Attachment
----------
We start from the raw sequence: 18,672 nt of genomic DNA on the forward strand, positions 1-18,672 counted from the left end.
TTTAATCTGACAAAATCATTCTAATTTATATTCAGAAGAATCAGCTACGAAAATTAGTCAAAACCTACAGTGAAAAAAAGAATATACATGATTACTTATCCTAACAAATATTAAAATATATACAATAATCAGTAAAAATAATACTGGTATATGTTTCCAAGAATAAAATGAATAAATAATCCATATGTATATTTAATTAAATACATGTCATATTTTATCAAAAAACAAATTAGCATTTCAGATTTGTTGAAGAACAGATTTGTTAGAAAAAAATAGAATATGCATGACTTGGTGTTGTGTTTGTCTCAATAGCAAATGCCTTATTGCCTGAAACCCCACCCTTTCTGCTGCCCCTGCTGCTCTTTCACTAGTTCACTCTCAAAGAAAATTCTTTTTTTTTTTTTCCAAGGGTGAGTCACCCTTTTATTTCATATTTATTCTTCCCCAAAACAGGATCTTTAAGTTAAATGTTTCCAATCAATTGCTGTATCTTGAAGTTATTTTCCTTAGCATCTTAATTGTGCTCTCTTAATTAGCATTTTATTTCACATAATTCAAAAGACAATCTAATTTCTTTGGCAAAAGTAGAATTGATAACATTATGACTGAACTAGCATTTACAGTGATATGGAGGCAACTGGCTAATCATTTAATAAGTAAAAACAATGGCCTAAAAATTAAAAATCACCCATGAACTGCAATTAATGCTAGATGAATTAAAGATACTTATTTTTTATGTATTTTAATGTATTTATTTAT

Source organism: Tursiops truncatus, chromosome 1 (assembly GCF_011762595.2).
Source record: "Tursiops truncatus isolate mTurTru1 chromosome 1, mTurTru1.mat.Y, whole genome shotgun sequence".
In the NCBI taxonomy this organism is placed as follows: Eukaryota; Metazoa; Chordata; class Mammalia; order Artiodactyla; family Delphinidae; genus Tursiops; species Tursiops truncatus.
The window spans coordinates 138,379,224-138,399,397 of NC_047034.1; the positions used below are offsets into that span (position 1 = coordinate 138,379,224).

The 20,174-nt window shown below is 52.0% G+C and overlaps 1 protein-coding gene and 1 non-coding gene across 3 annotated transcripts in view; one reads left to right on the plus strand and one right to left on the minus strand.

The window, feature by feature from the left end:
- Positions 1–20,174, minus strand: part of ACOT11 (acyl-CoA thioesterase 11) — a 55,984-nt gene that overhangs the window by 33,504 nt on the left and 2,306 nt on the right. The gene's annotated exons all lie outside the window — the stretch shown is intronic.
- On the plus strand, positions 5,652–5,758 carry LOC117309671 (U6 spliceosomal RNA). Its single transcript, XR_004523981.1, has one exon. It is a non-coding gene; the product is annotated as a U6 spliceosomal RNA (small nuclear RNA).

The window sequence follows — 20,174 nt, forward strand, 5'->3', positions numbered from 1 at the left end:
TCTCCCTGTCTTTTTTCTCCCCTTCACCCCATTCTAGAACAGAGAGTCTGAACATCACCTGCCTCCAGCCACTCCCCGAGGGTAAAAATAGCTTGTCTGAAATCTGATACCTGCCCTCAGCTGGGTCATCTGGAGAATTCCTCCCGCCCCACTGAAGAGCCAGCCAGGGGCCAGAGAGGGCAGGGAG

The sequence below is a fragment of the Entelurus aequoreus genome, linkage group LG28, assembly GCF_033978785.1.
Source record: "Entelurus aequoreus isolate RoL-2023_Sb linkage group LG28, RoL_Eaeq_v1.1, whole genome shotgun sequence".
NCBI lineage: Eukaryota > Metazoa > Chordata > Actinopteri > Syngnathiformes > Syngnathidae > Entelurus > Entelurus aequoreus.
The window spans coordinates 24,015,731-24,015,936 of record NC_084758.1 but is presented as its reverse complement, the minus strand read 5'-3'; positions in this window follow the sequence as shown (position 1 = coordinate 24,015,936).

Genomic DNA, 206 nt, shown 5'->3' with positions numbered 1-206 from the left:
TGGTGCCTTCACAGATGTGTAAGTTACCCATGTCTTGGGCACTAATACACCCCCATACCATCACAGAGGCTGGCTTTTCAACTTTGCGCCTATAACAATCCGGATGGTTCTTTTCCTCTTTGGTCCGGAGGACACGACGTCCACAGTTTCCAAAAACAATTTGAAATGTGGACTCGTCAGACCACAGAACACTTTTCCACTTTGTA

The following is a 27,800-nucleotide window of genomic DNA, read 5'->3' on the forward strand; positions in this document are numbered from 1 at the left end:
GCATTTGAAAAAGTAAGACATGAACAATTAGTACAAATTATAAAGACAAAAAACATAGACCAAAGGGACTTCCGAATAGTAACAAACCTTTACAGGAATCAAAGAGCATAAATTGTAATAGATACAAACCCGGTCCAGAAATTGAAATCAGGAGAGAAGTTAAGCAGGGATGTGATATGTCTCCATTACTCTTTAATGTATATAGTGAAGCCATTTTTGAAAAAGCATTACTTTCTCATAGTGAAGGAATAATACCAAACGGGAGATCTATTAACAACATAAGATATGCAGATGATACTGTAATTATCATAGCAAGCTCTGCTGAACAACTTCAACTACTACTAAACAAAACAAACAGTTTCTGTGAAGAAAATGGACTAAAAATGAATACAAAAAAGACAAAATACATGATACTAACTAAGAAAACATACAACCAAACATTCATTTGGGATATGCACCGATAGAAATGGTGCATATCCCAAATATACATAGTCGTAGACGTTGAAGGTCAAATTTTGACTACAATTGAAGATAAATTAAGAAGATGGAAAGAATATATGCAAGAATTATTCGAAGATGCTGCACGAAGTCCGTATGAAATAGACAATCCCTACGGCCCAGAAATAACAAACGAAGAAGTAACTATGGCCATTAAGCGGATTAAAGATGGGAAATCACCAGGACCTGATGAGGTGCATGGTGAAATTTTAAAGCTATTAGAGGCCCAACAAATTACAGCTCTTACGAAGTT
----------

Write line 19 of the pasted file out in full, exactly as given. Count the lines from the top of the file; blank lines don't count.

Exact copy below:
The following is a 27,800-nucleotide window of genomic DNA, read 5'->3' on the forward strand; positions in this document are numbered from 1 at the left end: